From 6th April 2022, regulations relating to the provision of Personal Protective Equipment (‘PPE’) will be extended to cover workers as well as employees, placing responsibility on agencies for ensuring that appropriate PPE is provided to workers free of charge.
Changes to the Personal Protective Equipment at Work Regulations 1992 will mean that, from April, businesses must ensure that all workers, including PAYE agency workers, engaged by them are provided with suitable PPE, free of charge. PPE is defined as being any equipment that protects its user against health and safety risks at work and can include things such as, helmets, gloves, eye protection, hi-vis clothing, safety boots and harnesses, it also includes respiratory protective equipment. There is also a requirement to ensure that workers are appropriately trained in the use of any PPE provided and that it is properly maintained and stored. The new rules will not apply to those who are genuinely self-employed, who will remain responsible for providing their own PPE. For PSC and umbrella contractors the responsibility should fall on the PSC or umbrella, as the party who has an employee or worker relationship with the individual.
These rule changes are likely to pose practical difficulties for agencies when supplying PAYE temps or employees. The obligation to ensure that PPE is provided rests with the agency, rather than the party for whom the work is carried out. However, practically, in most cases it will be the hirer client, rather than the agency, who will assess risk, determine whether PPE is required, monitor its use etc. In many cases this will not pose a problem as many hirers will, in practice, provide temporary agency workers with the same access to PPE as their employees, but this may not always be the case, for example, where hirers have historically expected agency workers to provide their own PPE.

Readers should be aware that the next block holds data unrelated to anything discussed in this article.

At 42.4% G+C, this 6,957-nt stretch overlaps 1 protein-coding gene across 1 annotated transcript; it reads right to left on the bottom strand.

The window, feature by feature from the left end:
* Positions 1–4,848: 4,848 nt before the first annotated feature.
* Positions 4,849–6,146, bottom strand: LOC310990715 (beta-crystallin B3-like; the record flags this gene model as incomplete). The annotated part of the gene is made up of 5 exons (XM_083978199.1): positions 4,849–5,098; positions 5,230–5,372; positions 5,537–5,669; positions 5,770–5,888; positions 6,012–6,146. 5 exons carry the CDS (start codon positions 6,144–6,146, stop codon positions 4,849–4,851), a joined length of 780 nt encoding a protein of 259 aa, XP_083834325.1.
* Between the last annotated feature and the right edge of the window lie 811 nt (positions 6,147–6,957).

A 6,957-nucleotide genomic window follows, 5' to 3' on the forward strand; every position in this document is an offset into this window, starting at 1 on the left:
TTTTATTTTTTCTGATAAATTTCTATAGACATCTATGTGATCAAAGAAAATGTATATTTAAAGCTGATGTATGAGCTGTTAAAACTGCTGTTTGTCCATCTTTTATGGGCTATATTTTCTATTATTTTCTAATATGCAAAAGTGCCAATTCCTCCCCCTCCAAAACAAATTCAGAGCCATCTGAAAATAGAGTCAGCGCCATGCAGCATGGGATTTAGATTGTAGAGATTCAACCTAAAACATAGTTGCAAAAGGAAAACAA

Agencies will no longer be able to require that PAYE temps provide their own PPE for assignments. The agency, as the party engaging the worker, will have a statutory duty to ensure that this is provided either by themselves or another party. This will be the case even for very short-term assignments. Some hirers may therefore expect that the agency should bear the cost of providing PPE for their temporary workers. Responsibility for PPE is therefore something that should be addressed in contracts with hirers.
Further guidance on how agencies should deal with the new regulations is expected shortly. In the meantime, it is important that agencies review their contractual arrangements with hirers and ensure that they have appropriate provisions in place that clearly set out the responsibilities for health and safety including carrying out risk assessments and the provision and use of PPE.
Lawspeed can help with advice and ensuring that your contracts offer sufficient protection.
Peter Lappin is Senior Legal Consultant at the recruitment and employment law specialists Lawspeed.
Lawspeed group corporate clients benefit from immediate up to date advice on staff engagement and related regulation; employment status; client, IR35, PAYE and umbrella contract templates; contract review/negotiation; self-employment and CIS contract templates; trade membership and government representation; accreditation services and a state of the art digital contract management platform